After years of teaching novel, English teacher performs Lee’s classic

By Albie Nicol

The lights dim, the sound of cell phones shutting down echoes through the theater, and English teacher Michelle Rathe takes center stage as director Greg Holt steps off after his curtain speech and lets the show, “To Kill A Mockingbird” speak for itself.

Waterloo Community Playhouse recently put on a production of “To Kill A Mockingbird”, based on the book that Rathe teaches every year, usually in the second half of the first semester. The novel, published in 1961 and written by Harper Lee, is set in 1935 in an intolerant spot of Alabama. The book and play adaptation focus mostly on the injustice and prejudice against African Americans at the time. Since Rathe was cast as the narrator, a reflective older portrayal of Jean Louise Finch (Scout), she felt it only reasonable to bump up teaching the book this fall to her first unit.

“I think it made me focus on different things that I brought up to kids teaching it, or there were different parts of the novel that I had a better grasp on or I felt more strongly connected to than I had in the past,” Rathe said, in the middle of grading “To Kill A Mockingbird” essay outlines.

Rathe has taught the novel for many years, but she said teaching it this time around was something incredibly special since she was also revisiting the mind of a young Scout Finch through the play. “It was a really good experience because it allowed me a deeper sense of character analysis that I’ve never had before because I knew the book relatively well. There were so many pieces and emotions I could bring to it because I knew where they were coming from even if they didn’t appear in the play,” Rathe said.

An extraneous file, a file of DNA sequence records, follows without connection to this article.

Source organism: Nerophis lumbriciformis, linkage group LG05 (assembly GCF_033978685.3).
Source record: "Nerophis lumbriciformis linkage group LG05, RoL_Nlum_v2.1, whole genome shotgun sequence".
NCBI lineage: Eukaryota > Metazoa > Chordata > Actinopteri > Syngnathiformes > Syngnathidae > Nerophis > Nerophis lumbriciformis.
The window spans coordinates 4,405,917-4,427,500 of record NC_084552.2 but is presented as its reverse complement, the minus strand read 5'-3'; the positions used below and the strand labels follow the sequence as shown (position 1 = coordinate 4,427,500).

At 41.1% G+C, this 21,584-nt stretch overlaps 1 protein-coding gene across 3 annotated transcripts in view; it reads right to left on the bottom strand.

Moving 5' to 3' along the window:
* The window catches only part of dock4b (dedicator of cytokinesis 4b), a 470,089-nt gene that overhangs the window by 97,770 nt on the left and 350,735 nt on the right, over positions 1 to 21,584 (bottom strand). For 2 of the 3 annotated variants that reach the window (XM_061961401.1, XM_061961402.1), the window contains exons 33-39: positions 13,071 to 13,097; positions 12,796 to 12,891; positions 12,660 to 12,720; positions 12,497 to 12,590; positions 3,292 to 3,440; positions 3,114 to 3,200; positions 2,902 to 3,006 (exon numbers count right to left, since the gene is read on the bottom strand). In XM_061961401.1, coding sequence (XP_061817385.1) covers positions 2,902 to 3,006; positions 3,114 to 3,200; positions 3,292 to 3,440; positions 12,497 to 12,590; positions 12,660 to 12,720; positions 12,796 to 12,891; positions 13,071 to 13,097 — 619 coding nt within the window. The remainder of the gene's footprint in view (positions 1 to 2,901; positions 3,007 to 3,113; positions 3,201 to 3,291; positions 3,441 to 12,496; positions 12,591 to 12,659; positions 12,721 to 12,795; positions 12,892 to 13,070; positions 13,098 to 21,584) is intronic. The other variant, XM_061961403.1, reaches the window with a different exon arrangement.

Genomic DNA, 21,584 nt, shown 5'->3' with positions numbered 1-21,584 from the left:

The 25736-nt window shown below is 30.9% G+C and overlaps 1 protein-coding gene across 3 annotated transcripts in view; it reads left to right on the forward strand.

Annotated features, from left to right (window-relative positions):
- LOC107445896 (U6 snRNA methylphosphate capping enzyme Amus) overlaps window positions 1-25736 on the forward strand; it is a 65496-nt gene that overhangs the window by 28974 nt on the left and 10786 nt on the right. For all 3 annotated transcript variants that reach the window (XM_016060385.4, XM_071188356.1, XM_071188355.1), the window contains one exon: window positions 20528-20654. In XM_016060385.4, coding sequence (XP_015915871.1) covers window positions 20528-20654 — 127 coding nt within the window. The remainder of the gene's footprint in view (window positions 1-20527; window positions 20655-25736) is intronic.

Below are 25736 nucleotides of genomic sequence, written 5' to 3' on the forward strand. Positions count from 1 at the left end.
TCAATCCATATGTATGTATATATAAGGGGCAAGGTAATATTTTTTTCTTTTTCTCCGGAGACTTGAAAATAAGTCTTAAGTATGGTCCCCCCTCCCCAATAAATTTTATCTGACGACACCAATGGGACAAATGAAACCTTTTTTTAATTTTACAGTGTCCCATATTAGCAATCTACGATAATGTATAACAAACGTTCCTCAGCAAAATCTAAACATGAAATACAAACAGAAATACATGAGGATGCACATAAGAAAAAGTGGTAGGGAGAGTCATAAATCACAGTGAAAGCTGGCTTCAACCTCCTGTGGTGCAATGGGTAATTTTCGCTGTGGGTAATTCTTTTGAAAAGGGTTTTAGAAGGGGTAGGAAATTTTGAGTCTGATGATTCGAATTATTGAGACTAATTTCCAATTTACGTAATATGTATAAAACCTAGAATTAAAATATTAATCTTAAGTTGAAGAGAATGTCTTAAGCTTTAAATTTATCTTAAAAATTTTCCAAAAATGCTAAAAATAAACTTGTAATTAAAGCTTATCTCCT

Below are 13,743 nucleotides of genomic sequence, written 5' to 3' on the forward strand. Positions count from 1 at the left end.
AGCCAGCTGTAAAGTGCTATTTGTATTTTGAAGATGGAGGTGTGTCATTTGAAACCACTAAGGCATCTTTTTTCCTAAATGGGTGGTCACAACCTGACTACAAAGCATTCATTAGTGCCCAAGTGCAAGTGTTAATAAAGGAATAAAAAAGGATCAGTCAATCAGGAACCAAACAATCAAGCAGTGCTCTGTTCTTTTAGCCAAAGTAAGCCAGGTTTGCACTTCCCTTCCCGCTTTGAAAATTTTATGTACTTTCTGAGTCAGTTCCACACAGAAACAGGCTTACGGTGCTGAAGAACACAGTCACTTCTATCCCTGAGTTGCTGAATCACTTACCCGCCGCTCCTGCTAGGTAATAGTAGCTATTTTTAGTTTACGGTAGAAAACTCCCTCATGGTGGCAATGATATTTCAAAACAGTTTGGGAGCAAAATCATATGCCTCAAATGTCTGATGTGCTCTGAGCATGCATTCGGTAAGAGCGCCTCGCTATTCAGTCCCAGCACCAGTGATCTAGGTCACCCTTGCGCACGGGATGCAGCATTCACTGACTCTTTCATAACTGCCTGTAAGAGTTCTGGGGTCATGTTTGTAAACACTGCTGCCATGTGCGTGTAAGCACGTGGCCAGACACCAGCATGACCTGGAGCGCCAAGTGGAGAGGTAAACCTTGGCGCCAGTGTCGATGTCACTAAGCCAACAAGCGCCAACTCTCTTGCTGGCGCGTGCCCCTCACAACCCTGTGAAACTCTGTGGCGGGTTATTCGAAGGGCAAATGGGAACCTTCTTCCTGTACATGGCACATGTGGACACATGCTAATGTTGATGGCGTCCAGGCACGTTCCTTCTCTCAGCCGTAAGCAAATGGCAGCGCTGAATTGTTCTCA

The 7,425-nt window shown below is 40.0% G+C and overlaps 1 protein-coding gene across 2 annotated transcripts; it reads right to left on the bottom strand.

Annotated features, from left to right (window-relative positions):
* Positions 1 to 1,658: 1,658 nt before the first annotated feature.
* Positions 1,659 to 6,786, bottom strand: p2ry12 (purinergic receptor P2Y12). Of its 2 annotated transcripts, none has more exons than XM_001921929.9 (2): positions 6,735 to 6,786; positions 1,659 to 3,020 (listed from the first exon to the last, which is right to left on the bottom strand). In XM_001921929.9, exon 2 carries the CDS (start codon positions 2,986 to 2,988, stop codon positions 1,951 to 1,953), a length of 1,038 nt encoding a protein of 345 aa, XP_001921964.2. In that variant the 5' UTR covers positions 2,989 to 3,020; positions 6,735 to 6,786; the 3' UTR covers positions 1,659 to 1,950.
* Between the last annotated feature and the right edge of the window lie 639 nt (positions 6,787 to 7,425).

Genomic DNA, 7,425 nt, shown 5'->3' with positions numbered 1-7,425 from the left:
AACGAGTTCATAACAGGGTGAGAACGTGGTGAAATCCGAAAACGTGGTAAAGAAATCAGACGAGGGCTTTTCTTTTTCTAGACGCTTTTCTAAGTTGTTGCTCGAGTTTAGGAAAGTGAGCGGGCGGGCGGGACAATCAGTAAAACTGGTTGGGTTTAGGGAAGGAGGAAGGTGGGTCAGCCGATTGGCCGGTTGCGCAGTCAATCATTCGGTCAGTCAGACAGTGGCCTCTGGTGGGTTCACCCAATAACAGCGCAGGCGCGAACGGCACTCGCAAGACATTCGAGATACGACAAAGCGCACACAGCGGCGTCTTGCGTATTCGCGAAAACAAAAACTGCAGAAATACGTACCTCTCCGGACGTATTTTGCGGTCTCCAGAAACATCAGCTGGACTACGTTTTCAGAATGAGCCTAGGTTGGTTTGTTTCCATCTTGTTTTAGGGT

While she said doing the show was a great experience, Rathe definitely had some struggles in the process of creating the show. “In the play, there are certain things that are out of order and in different sequences, so I would struggle with having lines down because of the difference between the script and the novel sequencing,” she said as she smiled, reflecting on the two weeks she spent bringing Jean Louise to life for audiences of the Cedar Valley.

“It gave me a different level of connection both in the classroom and onstage than I’ve had before. I felt it more deeply, almost like it was a part of me, instead of a book I had read so long ago and enjoyed.”

At the end of each performance, the cast bowed, sang a beautiful rendition of “Swing Low, Sweet Chariot,” and the curtain closed, leaving the audience with a sense of wonder and chills as Rathe and other cast members lined up at the end of the stage to be greeted by the audience members inspired by the active retelling of one of America’s greatest stories.

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